The Literacy and Media Lab, an after-school program and collaboration by CU Boulder and the Boulder Valley School District, helps kids to tell stories using digital tools.
Students make their own books that are accessible to kids with visual impairments, create posters about internet safety, deliver newscasts in front of a green screen and much more.
The lab’s goal is to foster an environment where schools and schoolchildren alike can reimagine what it means to be literate in a digital world.
How can you make an old fable such as the "Ant and the Grasshopper", Aesop’s classic tale about the value of hard work, come alive for audiences today?
For one Colorado student, a boy at Lafayette Elementary School, the answer was simple: Just add sound.
The student—let’s call him Adam for the sake of his privacy—was participating last spring in an after-school program called the Literacy and Media Lab. The lab represents a partnership between CU Boulder and the Boulder Valley School District. On one weekday afternoon, Adam made a grasshopper out of construction paper. Then the young learner used an electronics kit designed for kids called Makey Makey to give his grasshopper its telltale noise.
“You would press on the grasshopper, and you would hear the ‘chirp, chirp,’” said Bridget Dalton, an associate professor in CU Boulder’s School of Education and one of two directors for the project.
The student, in other words, had merged technology with old-fashioned storytelling to take a new twist on Aesop’s tale. It was an ordinary day for the experimental program, which has completed its second year, serving more than 30 kids in the process.
Students in this lab don’t write essays or read assigned books, Dalton said. Instead, they make their own books, using craft materials to design three-dimensional stories that are accessible to kids with visual impairments. They also do things like create eye-catching posters about internet safety and deliver newscasts in front of a green screen.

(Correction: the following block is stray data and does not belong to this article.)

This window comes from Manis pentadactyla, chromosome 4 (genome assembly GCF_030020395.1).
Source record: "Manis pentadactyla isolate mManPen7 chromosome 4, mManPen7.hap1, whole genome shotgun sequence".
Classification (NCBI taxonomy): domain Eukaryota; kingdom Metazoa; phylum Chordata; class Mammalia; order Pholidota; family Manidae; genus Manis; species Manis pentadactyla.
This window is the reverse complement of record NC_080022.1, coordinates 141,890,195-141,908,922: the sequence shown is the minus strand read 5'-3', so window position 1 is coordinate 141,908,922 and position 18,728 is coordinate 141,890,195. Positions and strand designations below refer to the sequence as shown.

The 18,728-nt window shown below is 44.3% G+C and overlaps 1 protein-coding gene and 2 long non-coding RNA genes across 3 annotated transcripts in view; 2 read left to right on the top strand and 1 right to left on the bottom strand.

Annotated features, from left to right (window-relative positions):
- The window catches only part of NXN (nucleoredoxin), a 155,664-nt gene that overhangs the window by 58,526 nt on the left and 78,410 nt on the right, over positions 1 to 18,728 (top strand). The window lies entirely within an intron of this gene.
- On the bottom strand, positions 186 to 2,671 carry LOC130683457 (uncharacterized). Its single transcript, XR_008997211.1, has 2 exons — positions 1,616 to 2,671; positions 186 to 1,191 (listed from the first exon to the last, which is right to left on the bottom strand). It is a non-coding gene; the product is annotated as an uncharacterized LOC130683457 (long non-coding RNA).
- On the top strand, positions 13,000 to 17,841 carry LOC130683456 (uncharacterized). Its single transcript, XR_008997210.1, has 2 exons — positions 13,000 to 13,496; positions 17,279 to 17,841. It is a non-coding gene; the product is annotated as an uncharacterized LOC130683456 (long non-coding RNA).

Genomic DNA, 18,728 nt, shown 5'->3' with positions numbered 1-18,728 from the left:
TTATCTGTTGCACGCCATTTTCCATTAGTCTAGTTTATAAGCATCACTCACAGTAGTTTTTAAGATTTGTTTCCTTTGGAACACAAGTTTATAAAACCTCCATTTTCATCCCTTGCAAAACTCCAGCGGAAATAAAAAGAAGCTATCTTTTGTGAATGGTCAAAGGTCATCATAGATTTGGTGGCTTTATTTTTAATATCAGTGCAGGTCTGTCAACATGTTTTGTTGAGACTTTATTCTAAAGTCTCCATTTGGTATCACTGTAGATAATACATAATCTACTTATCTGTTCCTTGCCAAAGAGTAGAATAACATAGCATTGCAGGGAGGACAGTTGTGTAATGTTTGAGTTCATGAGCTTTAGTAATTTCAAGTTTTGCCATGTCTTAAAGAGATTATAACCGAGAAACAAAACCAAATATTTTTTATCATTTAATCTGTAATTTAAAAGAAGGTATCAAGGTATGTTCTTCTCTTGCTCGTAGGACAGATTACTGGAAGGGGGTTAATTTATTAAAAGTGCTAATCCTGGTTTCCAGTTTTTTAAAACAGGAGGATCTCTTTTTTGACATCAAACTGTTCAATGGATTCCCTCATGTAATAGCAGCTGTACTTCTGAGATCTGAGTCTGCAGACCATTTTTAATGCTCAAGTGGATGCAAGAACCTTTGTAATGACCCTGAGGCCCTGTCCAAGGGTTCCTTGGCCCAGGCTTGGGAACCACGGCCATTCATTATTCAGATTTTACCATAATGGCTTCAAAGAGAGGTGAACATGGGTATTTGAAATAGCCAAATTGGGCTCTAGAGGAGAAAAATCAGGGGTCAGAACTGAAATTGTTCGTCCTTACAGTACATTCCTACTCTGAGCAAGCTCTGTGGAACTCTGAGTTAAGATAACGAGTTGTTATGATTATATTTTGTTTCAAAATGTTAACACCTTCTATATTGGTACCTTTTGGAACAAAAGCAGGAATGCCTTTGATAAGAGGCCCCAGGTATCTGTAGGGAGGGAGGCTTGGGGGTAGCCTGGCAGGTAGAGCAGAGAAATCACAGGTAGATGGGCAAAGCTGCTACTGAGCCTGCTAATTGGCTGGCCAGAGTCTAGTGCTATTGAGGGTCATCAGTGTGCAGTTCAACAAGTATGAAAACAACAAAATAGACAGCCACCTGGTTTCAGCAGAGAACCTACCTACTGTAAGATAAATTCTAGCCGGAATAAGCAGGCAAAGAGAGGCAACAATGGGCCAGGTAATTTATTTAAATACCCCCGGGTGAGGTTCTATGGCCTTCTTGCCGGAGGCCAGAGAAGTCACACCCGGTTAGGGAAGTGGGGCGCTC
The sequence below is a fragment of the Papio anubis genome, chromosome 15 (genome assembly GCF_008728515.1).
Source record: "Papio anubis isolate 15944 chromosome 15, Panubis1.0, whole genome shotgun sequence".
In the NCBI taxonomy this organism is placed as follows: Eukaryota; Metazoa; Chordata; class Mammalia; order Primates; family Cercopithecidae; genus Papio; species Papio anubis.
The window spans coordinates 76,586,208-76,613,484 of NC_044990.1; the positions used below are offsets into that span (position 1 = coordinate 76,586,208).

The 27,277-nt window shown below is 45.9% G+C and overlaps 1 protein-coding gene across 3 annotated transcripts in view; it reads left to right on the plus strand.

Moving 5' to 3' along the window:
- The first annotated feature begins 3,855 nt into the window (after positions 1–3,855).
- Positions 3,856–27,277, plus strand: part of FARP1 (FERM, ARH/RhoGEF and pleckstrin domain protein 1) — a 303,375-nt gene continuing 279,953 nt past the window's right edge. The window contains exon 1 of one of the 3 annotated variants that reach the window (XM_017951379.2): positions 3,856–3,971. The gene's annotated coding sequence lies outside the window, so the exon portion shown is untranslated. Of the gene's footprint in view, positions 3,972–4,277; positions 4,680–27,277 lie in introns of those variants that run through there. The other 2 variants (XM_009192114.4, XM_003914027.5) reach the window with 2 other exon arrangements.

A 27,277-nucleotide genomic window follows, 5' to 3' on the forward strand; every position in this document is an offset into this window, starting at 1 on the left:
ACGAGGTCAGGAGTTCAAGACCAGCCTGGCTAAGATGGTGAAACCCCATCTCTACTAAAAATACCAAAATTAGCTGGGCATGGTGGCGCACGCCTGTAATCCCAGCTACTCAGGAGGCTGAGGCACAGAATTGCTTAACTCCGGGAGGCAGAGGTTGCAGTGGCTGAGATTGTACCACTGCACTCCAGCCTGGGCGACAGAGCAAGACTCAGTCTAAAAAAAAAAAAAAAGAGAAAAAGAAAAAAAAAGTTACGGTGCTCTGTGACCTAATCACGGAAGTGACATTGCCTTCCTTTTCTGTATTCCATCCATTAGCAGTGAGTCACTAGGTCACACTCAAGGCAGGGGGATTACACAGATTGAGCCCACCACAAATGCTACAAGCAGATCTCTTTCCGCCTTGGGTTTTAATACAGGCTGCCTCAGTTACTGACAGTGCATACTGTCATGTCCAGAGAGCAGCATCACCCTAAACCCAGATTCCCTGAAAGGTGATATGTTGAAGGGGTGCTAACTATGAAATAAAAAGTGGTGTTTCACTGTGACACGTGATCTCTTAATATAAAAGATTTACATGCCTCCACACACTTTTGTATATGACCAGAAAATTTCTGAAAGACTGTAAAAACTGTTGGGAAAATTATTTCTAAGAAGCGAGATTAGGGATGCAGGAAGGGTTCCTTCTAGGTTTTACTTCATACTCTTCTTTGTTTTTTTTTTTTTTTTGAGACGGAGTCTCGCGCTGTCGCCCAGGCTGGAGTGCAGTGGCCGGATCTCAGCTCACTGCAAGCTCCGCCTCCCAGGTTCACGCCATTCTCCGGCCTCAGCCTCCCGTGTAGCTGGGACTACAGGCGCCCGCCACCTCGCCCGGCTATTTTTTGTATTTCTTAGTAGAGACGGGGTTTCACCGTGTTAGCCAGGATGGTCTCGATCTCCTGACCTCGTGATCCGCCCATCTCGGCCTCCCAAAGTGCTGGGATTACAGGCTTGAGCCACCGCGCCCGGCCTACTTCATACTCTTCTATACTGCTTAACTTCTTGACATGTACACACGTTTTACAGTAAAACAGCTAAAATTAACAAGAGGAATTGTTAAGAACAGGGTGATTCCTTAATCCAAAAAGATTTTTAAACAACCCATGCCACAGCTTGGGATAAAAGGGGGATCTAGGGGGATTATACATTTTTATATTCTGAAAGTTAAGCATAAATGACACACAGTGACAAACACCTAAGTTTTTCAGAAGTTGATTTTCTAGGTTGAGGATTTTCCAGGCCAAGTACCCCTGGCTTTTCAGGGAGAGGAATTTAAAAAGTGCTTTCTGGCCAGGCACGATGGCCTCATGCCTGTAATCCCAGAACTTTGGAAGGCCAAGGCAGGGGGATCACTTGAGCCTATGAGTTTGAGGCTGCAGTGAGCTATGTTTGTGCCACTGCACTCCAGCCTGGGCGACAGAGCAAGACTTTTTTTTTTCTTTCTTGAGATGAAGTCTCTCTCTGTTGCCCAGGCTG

The goal is to foster an environment where schools and schoolchildren alike can reimagine what it means to be literate in a digital world.
“We want children to develop as writers, of course, but we also want them to learn the ability to express themselves and communicate,” Dalton said. “That’s what counts, and there are lots of ways to do that.”
For more than a decade, Dalton has studied how young children can express themselves through multiple modes, such as drawings, sound effects, animations and more.
She was teaching a course on the topic a few years ago for the Literacy Studies Master’s program at CU Boulder. Dalton realized, however, that the class wasn’t as fun as it could be.
“To really make this more meaningful, I wanted to connect our work to what children are actually doing,” Dalton said.
And that’s what happens every spring semester at Lafayette Elementary School. Once a week, roughly 15 to 20 kids from various grades meet with a team of teachers in the master’s program to work in groups of two or three on their latest assignment. That could mean designing a multimedia comic book or creating a computer animation of an elephant.
“The students all really enjoyed coming back to school” for this afternoon program, said Stephanie Jackman, the principal of Lafayette Elementary. “They were able to utilize what they had learned in practicing literacy and put it into digital media.”
To stretch those skills, students and teachers alike gather at her school’s recently-built makerspace—dubbed the Cougar Curiosity Cave (and named after the school’s mascot). The space is overflowing with resources for making things, from old pipe cleaners and crayons to new Chromebooks and mobile apps.
“We’re surrounded by Legos and books about creating,” said Silvia Noguerón-Liu, an assistant professor in education at CU Boulder, who directs the program with Dalton.
These afternoons, however, are about more than arts and crafts, Noguerón-Liu said. As the project’s name suggests, it’s also an educational laboratory.
Here, the after-school team can come up with new ways to teach kids literacy lessons, then test them out at the same time. The group also shares its insights with the broader education community through its blog.
“Part of what we want is for these teachers to take what they’re doing and adapt it for their classroom,” Noguerón-Liu said.
Noguerón-Liu also recognizes that not everyone may be on board with the idea of digital literacy. Many parents and teachers alike are concerned about how too much screen time can influence the brains of young children.
But Dalton notes that digital tools and multimedia are already out there. Teachers, she said, can play an important role in figuring out how new technology can help kids to learn, not just distract themselves.
“Literacy now means working with multiple modes and digital tools to engage in creative expression and also to express yourself as a learner,” Dalton said.
Principal Jackman, for her part, is eager to see how her students will express themselves next.
“Every year, it gets better and better,” she said.
This work was funded by a Place-based Partnerships Seed Grant from the School of Education at CU Boulder and through the U.S. National Science Foundation as part of the Build a Better Book project.
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